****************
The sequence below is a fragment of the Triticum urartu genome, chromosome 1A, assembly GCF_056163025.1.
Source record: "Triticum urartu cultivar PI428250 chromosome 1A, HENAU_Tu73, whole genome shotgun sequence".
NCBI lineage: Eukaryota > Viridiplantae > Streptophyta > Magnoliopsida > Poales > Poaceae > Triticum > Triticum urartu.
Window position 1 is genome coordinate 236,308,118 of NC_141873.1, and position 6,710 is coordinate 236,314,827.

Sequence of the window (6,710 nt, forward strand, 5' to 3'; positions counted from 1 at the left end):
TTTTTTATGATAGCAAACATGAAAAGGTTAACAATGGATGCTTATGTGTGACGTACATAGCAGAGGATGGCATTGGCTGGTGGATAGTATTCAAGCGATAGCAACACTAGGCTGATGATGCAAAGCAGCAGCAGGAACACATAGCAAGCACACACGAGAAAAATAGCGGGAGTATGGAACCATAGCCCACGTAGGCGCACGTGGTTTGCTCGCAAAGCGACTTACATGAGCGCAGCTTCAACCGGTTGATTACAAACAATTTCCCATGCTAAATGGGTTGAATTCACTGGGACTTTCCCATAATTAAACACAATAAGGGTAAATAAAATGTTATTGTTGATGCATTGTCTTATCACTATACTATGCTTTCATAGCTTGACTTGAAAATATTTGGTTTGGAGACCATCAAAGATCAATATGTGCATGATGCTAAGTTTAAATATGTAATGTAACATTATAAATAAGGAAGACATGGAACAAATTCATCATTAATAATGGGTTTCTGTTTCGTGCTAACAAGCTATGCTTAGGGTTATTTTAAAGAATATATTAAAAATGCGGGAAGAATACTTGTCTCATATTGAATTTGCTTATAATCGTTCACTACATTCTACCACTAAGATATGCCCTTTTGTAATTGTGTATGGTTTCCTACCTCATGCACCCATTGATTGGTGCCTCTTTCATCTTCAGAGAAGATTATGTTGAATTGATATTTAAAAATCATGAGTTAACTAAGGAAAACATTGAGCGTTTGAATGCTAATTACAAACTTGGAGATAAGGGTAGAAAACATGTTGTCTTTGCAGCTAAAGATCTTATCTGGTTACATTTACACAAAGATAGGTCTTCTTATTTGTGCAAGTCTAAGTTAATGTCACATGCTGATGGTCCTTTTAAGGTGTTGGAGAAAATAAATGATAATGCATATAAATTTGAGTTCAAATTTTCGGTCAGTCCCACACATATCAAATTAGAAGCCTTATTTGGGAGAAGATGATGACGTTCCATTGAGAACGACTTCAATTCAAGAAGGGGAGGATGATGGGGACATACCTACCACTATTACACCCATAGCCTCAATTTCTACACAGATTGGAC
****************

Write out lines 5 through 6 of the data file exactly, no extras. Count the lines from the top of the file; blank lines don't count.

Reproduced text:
Sequence of the window (6,710 nt, forward strand, 5' to 3'; positions counted from 1 at the left end):
TTTTTTATGATAGCAAACATGAAAAGGTTAACAATGGATGCTTATGTGTGACGTACATAGCAGAGGATGGCATTGGCTGGTGGATAGTATTCAAGCGATAGCAACACTAGGCTGATGATGCAAAGCAGCAGCAGGAACACATAGCAAGCACACACGAGAAAAATAGCGGGAGTATGGAACCATAGCCCACGTAGGCGCACGTGGTTTGCTCGCAAAGCGACTTACATGAGCGCAGCTTCAACCGGTTGATTACAAACAATTTCCCATGCTAAATGGGTTGAATTCACTGGGACTTTCCCATAATTAAACACAATAAGGGTAAATAAAATGTTATTGTTGATGCATTGTCTTATCACTATACTATGCTTTCATAGCTTGACTTGAAAATATTTGGTTTGGAGACCATCAAAGATCAATATGTGCATGATGCTAAGTTTAAATATGTAATGTAACATTATAAATAAGGAAGACATGGAACAAATTCATCATTAATAATGGGTTTCTGTTTCGTGCTAACAAGCTATGCTTAGGGTTATTTTAAAGAATATATTAAAAATGCGGGAAGAATACTTGTCTCATATTGAATTTGCTTATAATCGTTCACTACATTCTACCACTAAGATATGCCCTTTTGTAATTGTGTATGGTTTCCTACCTCATGCACCCATTGATTGGTGCCTCTTTCATCTTCAGAGAAGATTATGTTGAATTGATATTTAAAAATCATGAGTTAACTAAGGAAAACATTGAGCGTTTGAATGCTAATTACAAACTTGGAGATAAGGGTAGAAAACATGTTGTCTTTGCAGCTAAAGATCTTATCTGGTTACATTTACACAAAGATAGGTCTTCTTATTTGTGCAAGTCTAAGTTAATGTCACATGCTGATGGTCCTTTTAAGGTGTTGGAGAAAATAAATGATAATGCATATAAATTTGAGTTCAAATTTTCGGTCAGTCCCACACATATCAAATTAGAAGCCTTATTTGGGAGAAGATGATGACGTTCCATTGAGAACGACTTCAATTCAAGAAGGGGAGGATGATGGGGACATACCTACCACTATTACACCCATAGCCTCAATTTCTACACAGATTGGAC